Is Firedoor Sydney’s hottest restaurant of 2019? We think so, and here’s why.

A seminal Surry Hills restaurant finds its sweet spot. Review by Elizabeth Meryment. Images by Nikki To,

In June 2017, something happened to Firedoor. Out of the blue, the restaurant unexpectedly found itself on the front page of The New York Times, complete with a picture of chef Lennox Hastie slaving over his wood-fired oven, in a piece of glowing editorial written by Times food critic Pete Wells.

Wells was in town following an extraordinary piece of junketeering by Tourism Australia and Visit Victoria, who jetted food identities into Melbourne in a bid to convince them the food capital of the Southern Hemisphere resided down south. Wells found his way to Sydney anyway and put Firedoor on his list of venues with chefs whose cooking had “global origins, cosmopolitan sensibilities, or both”.

Two years later the effect of that piece on the restaurant is profound. 

Walk into Firedoor on an early weeknight and find a buzzing room full of diners, including a handful of Americans. The old communal table that dominated the room has gone, freeing up the energy flow. Excellent waitstaff glide about confidently. The music is louder, cooler, more joyful. In the kitchen Hastie remains a forceful presence, working up a sweat over fire and coals.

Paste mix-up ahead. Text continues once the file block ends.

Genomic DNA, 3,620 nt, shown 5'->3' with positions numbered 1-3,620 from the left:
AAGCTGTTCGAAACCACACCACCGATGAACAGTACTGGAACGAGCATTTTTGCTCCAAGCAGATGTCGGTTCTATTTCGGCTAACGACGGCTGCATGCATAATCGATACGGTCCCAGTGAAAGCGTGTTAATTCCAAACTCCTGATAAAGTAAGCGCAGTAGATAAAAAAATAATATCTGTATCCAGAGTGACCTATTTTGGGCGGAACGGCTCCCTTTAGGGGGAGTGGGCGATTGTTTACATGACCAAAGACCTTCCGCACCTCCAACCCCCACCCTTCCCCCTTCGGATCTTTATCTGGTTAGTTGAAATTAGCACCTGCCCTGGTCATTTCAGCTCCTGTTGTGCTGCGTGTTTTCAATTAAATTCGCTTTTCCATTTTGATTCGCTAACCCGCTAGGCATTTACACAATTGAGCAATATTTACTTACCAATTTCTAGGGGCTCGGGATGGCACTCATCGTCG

This month sees the introduction of two new menus to complement the usual a la carte offering. At night there’s a chef’s tasting menu — an exploration of the Firedoor lineup — for $150, and on Thursdays and Fridays find a five-course lunch tasting menu for $90. Both represent outstanding value for food as genuinely original as this.

The evening menu starts with a sequence of dishes that combine incredible Australian produce with Hastie’s signature technique of cooking exclusively over fire (there are no electrical appliances in this kitchen). Start with a delicate winter broth, followed by a knob of earthy, smoked burrata, and moving onto some of the night’s early showstoppers: a quirky shish kebab of seared kangaroo interlaced with white onion on skewers presented on a bed of pine needles; then a huge daube of absolutely fresh sea urchin nestled on a disc of flatbread beside smashed pumpkin, followed by a tart dish of mackerel with finger lime and wasabi. Each dish is rigorously composed, delicious, and gorgeous to the point of theatrical.


Then comes a plate of sweetish cabbage with mussels, outstanding wood-fired bread, Murray cod with charred cos, and, the big one, a portion of wagyu with radish and tomatillo that shows a next-level mastery of cooking meat, the flesh soft, buttery, with smokey, charred flavours. A line of deserts includes a rum baba that is set alight at the table, for a playful finish.


It is a magical thing to see a restaurant with a lot going for it reach its full potential. At Firedoor it’s as though the international recognition Wells bestowed upon it was the fillip needed to bring a new sense of confidence to the room. Firedoor is, well, on fire.


23-33 Mary St, Surry Hills

(02) 8204 0800;

Tasting menus: (lunch) $90 (dinner) $150

A la carte: $8-$184